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The chief executive of British Airways has apologised for what he has called a very sophisticated breach of the firm's security systems.
Alex Cruz told the BBC that hackers carried out a "sophisticated, malicious criminal attack" on its website.
The airline said personal and financial details of customers making bookings had been compromised.
About 380,000 transactions were affected, but the stolen data did not include travel or passport details.
BA said the breach took place between 22:58 BST on 21 August and 21:45 BST on 5 September.
Mr Cruz told the BBC's Today programme: "We're extremely sorry. I know that it is causing concern to some of our customers, particularly those customers that made transactions over our BA.com and app.
"We discovered that something had happened but we didn't know what it was [on Wednesday evening]. So overnight, teams were trying to figure out the extent of the attack.
"The first thing was to find out if it was something serious and who it affected or not. The moment that actual customer data had been compromised, that's when we began immediate communication to our customers."
BA said all customers affected by the breach had been contacted on Thursday night. The breach only affects those people who bought tickets during the timeframe provided by BA, and not on other occasions.
Mr Cruz added: "At the moment, our number one purpose is contacting those customers that made those transactions to make sure they contact their credit card bank providers so they can follow their instructions on how to manage that breach of data."
The airline has taken out adverts apologising for the breach in Friday's newspapers.
BA data breach: What do you need to do?
By Simon Read, business reporter
What data was stolen?
BA says hackers stole names, email addresses and credit card information - that would be the credit card number, expiration date and the three digit code on the back of the credit card.
What could the hackers do with the data?
Once fraudsters have your personal information, they may be able to access your bank account, or open new accounts in your name, or use your details to make fraudulent purchases. They could also sell on your details to other crooks.
What do I need to do?
If you've been affected, you should change your online passwords. Then monitor your bank and credit card accounts keeping an eye out for any dodgy transactions. Also be very wary of any emails or calls asking for more information to help deal with the data breach: crooks often pose as police, banks or, in this instance they could pretend to be from BA.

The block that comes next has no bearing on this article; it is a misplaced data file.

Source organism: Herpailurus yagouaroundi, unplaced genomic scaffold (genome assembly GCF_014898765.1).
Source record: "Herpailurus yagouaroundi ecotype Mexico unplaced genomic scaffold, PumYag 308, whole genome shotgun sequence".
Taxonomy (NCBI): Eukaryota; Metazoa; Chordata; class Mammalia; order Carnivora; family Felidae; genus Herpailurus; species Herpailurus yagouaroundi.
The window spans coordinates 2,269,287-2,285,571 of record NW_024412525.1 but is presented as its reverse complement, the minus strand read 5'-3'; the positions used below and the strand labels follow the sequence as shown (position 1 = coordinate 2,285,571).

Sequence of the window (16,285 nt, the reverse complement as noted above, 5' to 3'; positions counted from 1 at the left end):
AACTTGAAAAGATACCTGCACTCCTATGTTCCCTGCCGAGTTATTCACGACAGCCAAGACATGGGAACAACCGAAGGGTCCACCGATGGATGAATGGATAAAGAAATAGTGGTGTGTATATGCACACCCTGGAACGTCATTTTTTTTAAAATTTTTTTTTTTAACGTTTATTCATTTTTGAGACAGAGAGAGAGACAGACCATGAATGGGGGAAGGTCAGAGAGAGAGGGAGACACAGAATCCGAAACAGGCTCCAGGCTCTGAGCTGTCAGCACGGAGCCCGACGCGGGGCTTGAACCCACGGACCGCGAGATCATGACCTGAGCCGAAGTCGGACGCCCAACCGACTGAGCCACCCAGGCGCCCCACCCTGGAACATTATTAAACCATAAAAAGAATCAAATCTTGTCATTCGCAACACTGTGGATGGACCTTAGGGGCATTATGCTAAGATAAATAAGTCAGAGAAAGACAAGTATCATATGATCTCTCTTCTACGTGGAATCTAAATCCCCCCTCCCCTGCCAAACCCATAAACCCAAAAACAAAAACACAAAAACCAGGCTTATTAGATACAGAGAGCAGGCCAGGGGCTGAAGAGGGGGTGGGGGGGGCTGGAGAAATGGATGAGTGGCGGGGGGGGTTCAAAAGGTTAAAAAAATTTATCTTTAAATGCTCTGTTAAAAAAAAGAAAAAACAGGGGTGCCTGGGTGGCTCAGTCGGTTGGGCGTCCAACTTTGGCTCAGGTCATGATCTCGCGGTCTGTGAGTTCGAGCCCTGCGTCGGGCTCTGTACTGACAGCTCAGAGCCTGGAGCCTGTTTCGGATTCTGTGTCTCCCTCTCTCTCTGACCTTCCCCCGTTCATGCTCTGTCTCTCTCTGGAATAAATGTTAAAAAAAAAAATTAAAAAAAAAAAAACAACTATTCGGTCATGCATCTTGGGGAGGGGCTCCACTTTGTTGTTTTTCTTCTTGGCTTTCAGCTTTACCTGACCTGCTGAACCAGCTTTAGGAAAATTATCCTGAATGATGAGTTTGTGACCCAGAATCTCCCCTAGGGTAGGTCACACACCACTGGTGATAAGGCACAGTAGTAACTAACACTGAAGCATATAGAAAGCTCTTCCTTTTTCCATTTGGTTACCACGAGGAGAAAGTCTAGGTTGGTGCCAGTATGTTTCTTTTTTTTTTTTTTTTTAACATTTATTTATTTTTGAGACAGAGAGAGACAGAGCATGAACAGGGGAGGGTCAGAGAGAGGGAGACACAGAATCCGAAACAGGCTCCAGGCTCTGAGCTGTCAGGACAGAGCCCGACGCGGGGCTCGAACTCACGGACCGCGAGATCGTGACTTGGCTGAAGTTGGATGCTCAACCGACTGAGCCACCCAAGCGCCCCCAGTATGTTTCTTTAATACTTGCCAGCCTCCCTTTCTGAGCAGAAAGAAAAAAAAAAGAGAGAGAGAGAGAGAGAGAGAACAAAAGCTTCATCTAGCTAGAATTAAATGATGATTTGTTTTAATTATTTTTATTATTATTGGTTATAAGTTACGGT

Will my booking be affected?
BA says none of the bookings have been hit by the breach. It said it has contacted all those affected to alert them to the problem with their data, but booked flights should go ahead.
Will there be compensation for me?
If you suffer any financial loss or hardship, the airline has promised to compensate you.
BA customers have expressed their frustration with the airline on social media.
Mat Thomas said he placed a booking on 27 August, but had not been contacted about the breach.
"Atrocious that I had to find out about this via news and twitter," he tweeted.
"Called bank and had to cancel both mine and my wife's card. Probably won't get it back before we fly (ironically)."
Gemma Theobald tweeted: "My bank... are experiencing extremely high call volumes due to this breach! Couldn't do anything other than cancel my card... not how I wanted to spend my Thursday evening."
The company could potentially face fines from the Information Commissioner's Office, which is looking into the breach.
The National Crime Agency and National Cyber Security Centre confirmed they were assessing the incident.
Shares in BA owner IAG fell by 2.5% in early trade on Friday.
This is not the first customer relations problem to affect the airline in recent times.
In July, BA apologised after IT issues caused dozens of flights in and out of Heathrow Airport to be cancelled.
The month before, more than 2,000 BA passengers had their tickets cancelled because the prices were too cheap.
And in May 2017, serious problems with BA's IT systems led to thousands of passengers having their plans disrupted, after all flights from Heathrow and Gatwick were cancelled.
"It does not indicate that the information systems are the most robust in the airline industry," Simon Calder, travel editor at the Independent, told the BBC.
However, he does not think that BA will be affected in the long term by the breach.
"The airline has immense strength. Notably it's holding a majority of slots at Heathrow, and an enviable safety record, so while this is embarrassing and will potentially cost tens of millions of pounds to resolve, it's more like another flesh wound for BA, rather than anything serious."
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